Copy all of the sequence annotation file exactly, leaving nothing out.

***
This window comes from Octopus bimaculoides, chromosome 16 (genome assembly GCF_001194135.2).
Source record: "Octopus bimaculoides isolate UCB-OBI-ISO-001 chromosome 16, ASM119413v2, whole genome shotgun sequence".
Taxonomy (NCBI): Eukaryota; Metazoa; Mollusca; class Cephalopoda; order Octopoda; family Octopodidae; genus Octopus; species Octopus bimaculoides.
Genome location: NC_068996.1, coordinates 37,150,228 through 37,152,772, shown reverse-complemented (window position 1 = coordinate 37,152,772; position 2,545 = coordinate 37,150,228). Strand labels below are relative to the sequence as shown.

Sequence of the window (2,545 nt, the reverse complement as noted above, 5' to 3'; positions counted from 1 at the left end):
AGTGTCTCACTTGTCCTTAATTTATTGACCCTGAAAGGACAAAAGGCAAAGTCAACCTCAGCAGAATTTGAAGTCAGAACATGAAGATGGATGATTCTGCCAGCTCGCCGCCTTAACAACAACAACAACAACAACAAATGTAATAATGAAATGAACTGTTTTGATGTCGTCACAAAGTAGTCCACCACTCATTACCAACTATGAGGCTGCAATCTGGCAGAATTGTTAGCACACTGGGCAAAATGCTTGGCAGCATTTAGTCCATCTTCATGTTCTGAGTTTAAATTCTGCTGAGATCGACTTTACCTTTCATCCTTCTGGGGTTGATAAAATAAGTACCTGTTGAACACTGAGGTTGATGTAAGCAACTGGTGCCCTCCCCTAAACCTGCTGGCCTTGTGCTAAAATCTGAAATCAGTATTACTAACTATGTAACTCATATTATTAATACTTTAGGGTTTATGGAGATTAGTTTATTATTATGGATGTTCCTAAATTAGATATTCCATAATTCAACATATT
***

This window comes from Octopus bimaculoides, chromosome 16 (genome assembly GCF_001194135.2).
Source record: "Octopus bimaculoides isolate UCB-OBI-ISO-001 chromosome 16, ASM119413v2, whole genome shotgun sequence".
Taxonomy (NCBI): Eukaryota; Metazoa; Mollusca; class Cephalopoda; order Octopoda; family Octopodidae; genus Octopus; species Octopus bimaculoides.
Genome location: NC_068996.1, coordinates 37,150,228 through 37,152,772, shown reverse-complemented (window position 1 = coordinate 37,152,772; position 2,545 = coordinate 37,150,228). Strand labels below are relative to the sequence as shown.

Sequence of the window (2,545 nt, the reverse complement as noted above, 5' to 3'; positions counted from 1 at the left end):
AGTGTCTCACTTGTCCTTAATTTATTGACCCTGAAAGGACAAAAGGCAAAGTCAACCTCAGCAGAATTTGAAGTCAGAACATGAAGATGGATGATTCTGCCAGCTCGCCGCCTTAACAACAACAACAACAACAACAAATGTAATAATGAAATGAACTGTTTTGATGTCGTCACAAAGTAGTCCACCACTCATTACCAACTATGAGGCTGCAATCTGGCAGAATTGTTAGCACACTGGGCAAAATGCTTGGCAGCATTTAGTCCATCTTCATGTTCTGAGTTTAAATTCTGCTGAGATCGACTTTACCTTTCATCCTTCTGGGGTTGATAAAATAAGTACCTGTTGAACACTGAGGTTGATGTAAGCAACTGGTGCCCTCCCCTAAACCTGCTGGCCTTGTGCTAAAATCTGAAATCAGTATTACTAACTATGTAACTCATATTATTAATACTTTAGGGTTTATGGAGATTAGTTTATTATTATGGATGTTCCTAAATTAGATATTCCATAATTCAACATATT